Place-name of the week – birds
Published: 04 June 2020
This week I’ve been watching sparrows and starlings feed their young through my home office window, and this made me consider the many birds that feature in place-names, particularly in coastal features.
The Old Norse (ON) word for a bird or fowl was fugl. Foula is the bird isle (Fugla-øy) and there are several Fugla, Fugli or Fogli stacks and taings. Fugla Skerry is in Papa Stour; Fuglabanks in Sandness; Foulawick, Delting; Foul Wick, Whalsay and Fugla Water in Yell and Lunnasting. You’ll find Fuglaness at Uyea, Toft and Burra, and Foulness in Sullom. Fitful Head takes its name from fitfugl – a web-footed bird.
The Skarf or Shag is reflected in many place names – particularly Skarfi Skerry, Skarvi Stack and Skarvataing. There are Skarvi/Skarfs Geos in Whalsay and Skerries, Quarff and the Ness of Burgi; Skarvi Loch is near Mangaster and Skarf Hellier in Cunningsburgh. The Swaabie or Great Black-backed Gull, from svartbakr, gives its name to Swarbacks Head and several Swaabi Stacks. Tysties or Black Guillemots are recorded in Tystie Stanes, Tystie Wick and several Tystie Geos.
Place-names are a great pointer to where Ern (Sea Eagles) once perched or nested. There are Ern Stacks at Vatster and Graveland in Yell, Muckle Roe, Deepdale near Waas, Silwick, and two at Fladdabister. Several other names reflect sites where the ern either perched or nested: Ern’s Hamar (rock), Ern’s Wart (lookout), Ern’s Knowe (small hill) and Ernsmør (moor). Hrafn (Raven) gives Ramnageo, Ramnabanks and Ramnavird. Historically Ravens bred at Ramnahol at the Burn of Lunklet; their distinctive call still being heard in early spring. The Scots version of the name, Corbie, appears in geo names in Vementry, Whalsay, Skerries, Ireland and Noss, Dunrossness, whilst other geos take their name from the smaller Craa (Crow).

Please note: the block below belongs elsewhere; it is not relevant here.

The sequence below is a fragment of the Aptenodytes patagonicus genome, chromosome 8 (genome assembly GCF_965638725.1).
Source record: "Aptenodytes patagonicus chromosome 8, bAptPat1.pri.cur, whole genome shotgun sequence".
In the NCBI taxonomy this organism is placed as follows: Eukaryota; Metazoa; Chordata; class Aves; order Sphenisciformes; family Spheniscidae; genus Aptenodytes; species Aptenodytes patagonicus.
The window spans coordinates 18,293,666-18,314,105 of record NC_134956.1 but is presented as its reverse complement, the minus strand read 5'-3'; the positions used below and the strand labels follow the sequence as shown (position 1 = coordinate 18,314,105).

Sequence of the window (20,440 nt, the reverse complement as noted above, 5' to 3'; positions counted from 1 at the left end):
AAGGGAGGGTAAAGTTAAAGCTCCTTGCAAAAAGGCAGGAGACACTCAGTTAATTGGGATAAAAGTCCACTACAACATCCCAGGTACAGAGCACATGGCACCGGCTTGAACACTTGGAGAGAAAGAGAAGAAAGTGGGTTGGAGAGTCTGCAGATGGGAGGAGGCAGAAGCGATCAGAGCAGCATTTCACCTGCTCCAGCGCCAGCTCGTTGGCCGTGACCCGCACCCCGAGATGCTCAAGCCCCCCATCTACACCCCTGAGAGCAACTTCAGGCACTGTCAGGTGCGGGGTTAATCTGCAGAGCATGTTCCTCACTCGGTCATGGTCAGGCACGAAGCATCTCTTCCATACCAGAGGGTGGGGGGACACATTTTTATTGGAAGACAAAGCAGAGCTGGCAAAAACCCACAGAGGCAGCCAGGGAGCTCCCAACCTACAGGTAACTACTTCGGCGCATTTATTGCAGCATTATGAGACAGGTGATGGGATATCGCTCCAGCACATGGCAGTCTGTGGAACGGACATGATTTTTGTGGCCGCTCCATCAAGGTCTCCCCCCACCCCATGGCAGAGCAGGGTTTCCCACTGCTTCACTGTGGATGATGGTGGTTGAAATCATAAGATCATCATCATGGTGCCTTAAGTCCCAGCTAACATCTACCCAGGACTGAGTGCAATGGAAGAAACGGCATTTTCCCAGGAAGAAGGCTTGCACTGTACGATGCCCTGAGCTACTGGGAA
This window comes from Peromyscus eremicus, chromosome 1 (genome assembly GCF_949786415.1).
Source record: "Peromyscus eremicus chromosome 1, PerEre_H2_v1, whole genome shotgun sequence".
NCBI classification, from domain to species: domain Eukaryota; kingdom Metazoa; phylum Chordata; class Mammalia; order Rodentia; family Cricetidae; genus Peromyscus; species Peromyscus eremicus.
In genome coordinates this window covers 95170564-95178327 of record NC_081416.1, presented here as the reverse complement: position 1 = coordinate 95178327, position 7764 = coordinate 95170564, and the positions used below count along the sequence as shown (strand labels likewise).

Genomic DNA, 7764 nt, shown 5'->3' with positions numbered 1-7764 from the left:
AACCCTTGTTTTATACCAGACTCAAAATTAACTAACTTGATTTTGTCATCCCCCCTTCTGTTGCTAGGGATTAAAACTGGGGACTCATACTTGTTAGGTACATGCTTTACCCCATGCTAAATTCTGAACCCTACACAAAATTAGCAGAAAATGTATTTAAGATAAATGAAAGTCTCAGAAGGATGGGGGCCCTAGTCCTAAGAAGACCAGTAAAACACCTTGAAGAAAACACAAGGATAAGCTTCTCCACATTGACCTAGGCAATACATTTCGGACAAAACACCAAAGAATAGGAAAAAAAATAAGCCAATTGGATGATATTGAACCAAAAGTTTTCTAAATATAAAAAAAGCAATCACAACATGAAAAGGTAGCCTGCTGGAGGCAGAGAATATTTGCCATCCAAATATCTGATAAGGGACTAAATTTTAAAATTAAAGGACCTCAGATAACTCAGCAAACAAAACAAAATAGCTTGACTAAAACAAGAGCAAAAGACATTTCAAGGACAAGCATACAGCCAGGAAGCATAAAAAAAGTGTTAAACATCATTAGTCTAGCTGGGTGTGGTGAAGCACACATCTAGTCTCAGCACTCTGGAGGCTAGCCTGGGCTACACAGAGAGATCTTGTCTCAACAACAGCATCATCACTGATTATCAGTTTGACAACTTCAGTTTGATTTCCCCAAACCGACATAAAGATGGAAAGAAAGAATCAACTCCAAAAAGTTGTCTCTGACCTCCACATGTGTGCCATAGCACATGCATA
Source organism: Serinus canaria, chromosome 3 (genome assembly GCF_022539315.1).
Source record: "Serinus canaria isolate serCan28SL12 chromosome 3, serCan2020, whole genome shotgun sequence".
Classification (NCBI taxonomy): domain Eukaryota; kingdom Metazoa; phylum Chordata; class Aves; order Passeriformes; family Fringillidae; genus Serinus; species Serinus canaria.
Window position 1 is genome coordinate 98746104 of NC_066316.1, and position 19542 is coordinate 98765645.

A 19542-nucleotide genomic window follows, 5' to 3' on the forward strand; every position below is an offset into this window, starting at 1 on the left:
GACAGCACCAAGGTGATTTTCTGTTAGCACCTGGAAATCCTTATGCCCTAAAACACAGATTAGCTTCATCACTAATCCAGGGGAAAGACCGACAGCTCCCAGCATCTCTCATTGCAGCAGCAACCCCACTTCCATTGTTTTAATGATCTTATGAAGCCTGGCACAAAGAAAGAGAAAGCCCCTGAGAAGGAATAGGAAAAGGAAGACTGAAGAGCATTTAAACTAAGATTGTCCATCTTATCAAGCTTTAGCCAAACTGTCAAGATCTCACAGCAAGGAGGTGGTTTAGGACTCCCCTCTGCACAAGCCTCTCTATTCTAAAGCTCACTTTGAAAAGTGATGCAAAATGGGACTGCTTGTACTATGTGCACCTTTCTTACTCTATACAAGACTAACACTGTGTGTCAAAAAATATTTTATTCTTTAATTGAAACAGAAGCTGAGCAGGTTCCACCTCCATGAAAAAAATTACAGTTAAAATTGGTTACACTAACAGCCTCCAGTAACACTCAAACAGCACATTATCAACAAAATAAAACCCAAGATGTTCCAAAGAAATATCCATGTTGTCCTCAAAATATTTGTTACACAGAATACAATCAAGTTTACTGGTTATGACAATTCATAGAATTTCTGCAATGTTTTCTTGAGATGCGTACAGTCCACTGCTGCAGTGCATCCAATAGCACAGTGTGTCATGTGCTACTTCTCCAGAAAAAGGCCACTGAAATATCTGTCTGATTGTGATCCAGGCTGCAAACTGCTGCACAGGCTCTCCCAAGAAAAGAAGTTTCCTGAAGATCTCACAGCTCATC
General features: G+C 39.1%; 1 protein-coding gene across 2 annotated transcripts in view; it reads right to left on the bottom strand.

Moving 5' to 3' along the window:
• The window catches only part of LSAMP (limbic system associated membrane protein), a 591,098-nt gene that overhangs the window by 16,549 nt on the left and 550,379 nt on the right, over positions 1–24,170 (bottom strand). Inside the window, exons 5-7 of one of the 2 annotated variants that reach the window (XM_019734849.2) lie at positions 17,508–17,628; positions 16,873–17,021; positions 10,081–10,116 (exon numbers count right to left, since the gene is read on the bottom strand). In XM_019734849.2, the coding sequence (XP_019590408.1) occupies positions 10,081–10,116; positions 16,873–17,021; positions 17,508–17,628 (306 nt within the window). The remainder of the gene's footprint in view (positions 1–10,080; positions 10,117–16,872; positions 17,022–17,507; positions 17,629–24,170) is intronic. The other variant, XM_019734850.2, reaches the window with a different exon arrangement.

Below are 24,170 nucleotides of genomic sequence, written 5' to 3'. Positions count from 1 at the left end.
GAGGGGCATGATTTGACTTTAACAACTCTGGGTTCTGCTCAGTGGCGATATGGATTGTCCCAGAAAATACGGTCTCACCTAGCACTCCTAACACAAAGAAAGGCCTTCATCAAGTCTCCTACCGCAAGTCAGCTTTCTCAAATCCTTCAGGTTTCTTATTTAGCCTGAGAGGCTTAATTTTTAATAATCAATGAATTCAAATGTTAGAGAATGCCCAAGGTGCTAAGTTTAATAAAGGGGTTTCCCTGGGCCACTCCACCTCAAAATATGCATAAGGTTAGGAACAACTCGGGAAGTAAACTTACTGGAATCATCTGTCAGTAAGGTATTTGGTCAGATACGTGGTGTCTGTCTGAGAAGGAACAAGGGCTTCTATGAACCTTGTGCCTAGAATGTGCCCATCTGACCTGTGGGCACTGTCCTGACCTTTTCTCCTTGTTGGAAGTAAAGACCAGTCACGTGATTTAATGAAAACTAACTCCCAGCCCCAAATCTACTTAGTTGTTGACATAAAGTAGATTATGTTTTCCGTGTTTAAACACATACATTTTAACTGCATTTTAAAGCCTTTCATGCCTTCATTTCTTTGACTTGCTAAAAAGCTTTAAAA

In Shetland, the Red-throated Diver is known as the Raingös or Loom. The latter name comes from ON lómr and it appears in several place-names, usually incorporating the element shun. A shun (or sheen) is a small loch, pool or swamp, from tjorn: a small lake or tarn. Recent studies have shown that the smaller lochs are the most productive for the divers, therefore it is no surprise that there are more Loomishuns than Loomilochs or Loomiwaters. Similar names occur in Norway (Lomtjern), Faroe (Lömatjorn), Orkney (Loomi Shun) and Caithness (Loch Lomashion).
Aeðr (Eider Duck) gives names like Hedrataing, Edershun and Aywick. Geese names are Gossawater (Yell), Goster (Waas) and Gossameadow (Foula). Shalder place-names include Shalders Houll on Egilsay, Shalder Holms at Lunna, Shalders Geo in Gloup and Shalders Ayre and Ness at Scalloway.
Other birdie place-names include Tirrick Skerries (Arctic Tern), and Maalie Geo (Fulmer) and Hawks Geo. Leera Skerry and Stack takes their names from the Shearwater, Rittenhamar from ryta (Kittiwake) and Imber Skerry from the Great-northern Diver. Doo (Dove) names include Doos Cove, Doohol, Doos Lee and several Doo Geos, whilst Pigeon Hellier is a cave on Da Holm o Gloup. Hellir is Old Norse for a cave.
Have you seen the named birds at any of these places or do know other bird place-names? Please share your photos and stories by emailing firstname.lastname@example.org
Eileen Brooke-Freeman, Shetland Place Names expert, June 2020
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